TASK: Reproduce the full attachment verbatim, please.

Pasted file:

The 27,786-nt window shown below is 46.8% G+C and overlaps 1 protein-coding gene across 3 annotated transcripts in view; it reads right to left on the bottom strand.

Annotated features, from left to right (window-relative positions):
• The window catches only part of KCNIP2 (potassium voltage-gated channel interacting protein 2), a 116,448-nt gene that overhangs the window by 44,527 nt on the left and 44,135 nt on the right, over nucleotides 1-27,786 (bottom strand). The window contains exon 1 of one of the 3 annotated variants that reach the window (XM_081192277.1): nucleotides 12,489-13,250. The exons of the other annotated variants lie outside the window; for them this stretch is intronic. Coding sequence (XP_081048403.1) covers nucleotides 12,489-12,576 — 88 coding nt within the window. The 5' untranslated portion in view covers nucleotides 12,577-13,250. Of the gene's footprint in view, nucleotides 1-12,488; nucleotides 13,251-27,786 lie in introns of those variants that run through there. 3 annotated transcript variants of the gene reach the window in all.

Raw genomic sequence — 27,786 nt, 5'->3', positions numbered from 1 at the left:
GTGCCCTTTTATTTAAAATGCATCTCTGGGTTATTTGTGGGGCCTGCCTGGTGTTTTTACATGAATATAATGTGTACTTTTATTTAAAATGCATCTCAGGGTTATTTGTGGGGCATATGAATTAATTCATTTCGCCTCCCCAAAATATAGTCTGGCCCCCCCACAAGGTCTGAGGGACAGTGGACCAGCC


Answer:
The 27,786-nt window shown below is 46.8% G+C and overlaps 1 protein-coding gene across 3 annotated transcripts in view; it reads right to left on the bottom strand.

Annotated features, from left to right (window-relative positions):
• The window catches only part of KCNIP2 (potassium voltage-gated channel interacting protein 2), a 116,448-nt gene that overhangs the window by 44,527 nt on the left and 44,135 nt on the right, over nucleotides 1-27,786 (bottom strand). The window contains exon 1 of one of the 3 annotated variants that reach the window (XM_081192277.1): nucleotides 12,489-13,250. The exons of the other annotated variants lie outside the window; for them this stretch is intronic. Coding sequence (XP_081048403.1) covers nucleotides 12,489-12,576 — 88 coding nt within the window. The 5' untranslated portion in view covers nucleotides 12,577-13,250. Of the gene's footprint in view, nucleotides 1-12,488; nucleotides 13,251-27,786 lie in introns of those variants that run through there. 3 annotated transcript variants of the gene reach the window in all.

Raw genomic sequence — 27,786 nt, 5'->3', positions numbered from 1 at the left:
GTGCCCTTTTATTTAAAATGCATCTCTGGGTTATTTGTGGGGCCTGCCTGGTGTTTTTACATGAATATAATGTGTACTTTTATTTAAAATGCATCTCAGGGTTATTTGTGGGGCATATGAATTAATTCATTTCGCCTCCCCAAAATATAGTCTGGCCCCCCCACAAGGTCTGAGGGACAGTGGACCAGCC